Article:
As of 1 November 2018, a new EU regulation came into place for horses coming from Non-EU countries. This legislation states that, if a Stud Book or Breed Society from a third country is not listed as being permitted to trade with the EU, horses of that country are not allowed to enter any EU country or to be registered in that country.

Weatherbys has lodged an application with Defra for submission to the EU Commission for the General Stud Book to be recognised by the EU Commission and to be added to its list of breeding bodies. In requesting a listing, we agree to respect the legal right of entry in the General Stud Book of Thoroughbreds from stud books in EU Member States.

European Union citizens working in the British thoroughbred industry
The UK Government has launched a website outlining details of the EU Settlement Scheme for European Union citizens, and their families, to continue living in the UK after 30 June 2021 with either settled or pre-settled status. The application process opens in full on 30 March 2019 and further guidance will be provided in advance of that date.

The Steering Group has been making representations, with the support of the Department for Digital, Culture, Media and Sport (DCMS), to the ongoing Migration Advisory Committee process to ensure as far as possible that the requirements of our industry of the future UK immigration system are satisfied. This includes a submission to the recently closed consultation on the composition of the Shortage Occupation List to apply for the Racing industry to be returned to the list. If that were to happen, it would mean that those wishing to come to the UK to work in the racing industry could be processed far more quickly.

Notes to Editors:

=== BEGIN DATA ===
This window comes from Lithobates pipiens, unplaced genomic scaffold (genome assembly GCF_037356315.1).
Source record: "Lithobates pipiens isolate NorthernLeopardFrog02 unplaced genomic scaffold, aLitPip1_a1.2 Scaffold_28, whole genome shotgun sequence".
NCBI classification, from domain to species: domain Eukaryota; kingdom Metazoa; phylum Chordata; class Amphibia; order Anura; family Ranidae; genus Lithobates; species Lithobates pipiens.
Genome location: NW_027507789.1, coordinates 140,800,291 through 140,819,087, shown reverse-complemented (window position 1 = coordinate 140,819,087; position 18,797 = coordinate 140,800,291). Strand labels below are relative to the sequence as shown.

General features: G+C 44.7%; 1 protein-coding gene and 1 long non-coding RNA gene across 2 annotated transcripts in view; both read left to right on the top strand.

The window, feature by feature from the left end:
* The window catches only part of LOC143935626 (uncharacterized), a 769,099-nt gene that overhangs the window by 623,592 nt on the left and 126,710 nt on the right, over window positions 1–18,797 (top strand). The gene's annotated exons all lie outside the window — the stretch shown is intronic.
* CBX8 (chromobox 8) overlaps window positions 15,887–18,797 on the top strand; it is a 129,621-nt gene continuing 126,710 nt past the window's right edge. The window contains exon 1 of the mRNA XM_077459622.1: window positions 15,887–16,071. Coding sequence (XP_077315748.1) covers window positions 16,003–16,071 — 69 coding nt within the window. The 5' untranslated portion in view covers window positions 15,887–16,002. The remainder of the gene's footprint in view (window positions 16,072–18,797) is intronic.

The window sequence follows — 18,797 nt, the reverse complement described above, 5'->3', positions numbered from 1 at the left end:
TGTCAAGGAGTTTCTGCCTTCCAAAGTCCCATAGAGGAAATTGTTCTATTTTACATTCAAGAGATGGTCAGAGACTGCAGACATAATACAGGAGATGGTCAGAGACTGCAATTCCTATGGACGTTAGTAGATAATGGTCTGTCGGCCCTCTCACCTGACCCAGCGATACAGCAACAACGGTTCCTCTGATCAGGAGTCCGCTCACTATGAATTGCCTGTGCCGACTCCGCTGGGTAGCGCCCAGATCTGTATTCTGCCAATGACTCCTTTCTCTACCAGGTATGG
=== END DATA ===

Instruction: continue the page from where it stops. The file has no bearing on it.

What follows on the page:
1. Useful links

UK Government – Settled and pre-settled status for EU citizens and their families

Reduction in omeprazole detection time

The BHA’s notice below is a welcome move forward in the regulation of omeprazole as a prohibited substance. The NTF has lobbied over a long period for omeprazole to be permitted on racedays on the basis that its effect is in the interests of a horse’s welfare by supressing the activity of gastric ulceration without affecting racing performance.

Though we have not achieved that goal yet, the announcement of a reduction in the official detection time is a step forward.

The British Horseracing Authority (BHA) would like to advise the Responsible Person (i.e. trainers, owners, breeders) and their veterinary surgeons that the Detection Time for omeprazole has been reduced from 72 hours to 48 hours. The updated Detection Time will be effective from 01 February 2019.

DETECTION TIMES
Substance Preparation Dose Route of Administration (no of horses) Detection Time (hours)
Omeprazole Gastrogard ®37% oral Paste Merial 1mg/kg for 28 days, once daily Oral (* see note) ≤48↓

* Calculated from several studies involving differing numbers of horses.

↓Decrease in Detection Time from previously published level. New Detection Time applicable from 01 February 2019.

The BHA Published Detection Times have been updated to reflect this change.

30 January 2019

Dr Emmanuelle van Erck to report on EIPH at the AGM

We are delighted to announce that Dr. Emmanuelle van Erck, an expert in equine internal and sports medicine, will present on the subject Understanding and managing exercise induced pulmonary haemorrhage in horses for 30 minutes prior to the formal AGM on Thursday 28th February at the Institute of Directors. We are grateful to our sponsor Cavalor for arranging this presentation.

Dr van Erck graduated in 1996 from the French Veterinary School of Maisons-Alfort. She trained in sports medicine at the University of Liège (Belgium) where she obtained her PhD on respiratory function testing in horses. She has authored over 50 peer-reviewed scientific articles, regularly lectures at international conferences, and is a member of the FEI expert committee on prohibited substances and doping. Dr. van Erck will be present after the meeting to answer trainers’ questions about her work on EIPH.

Doors will open at 11.00am for members to arrive for tea and coffee before the presentation.

Full documentation for the AGM will be sent to members early in February.

cavalor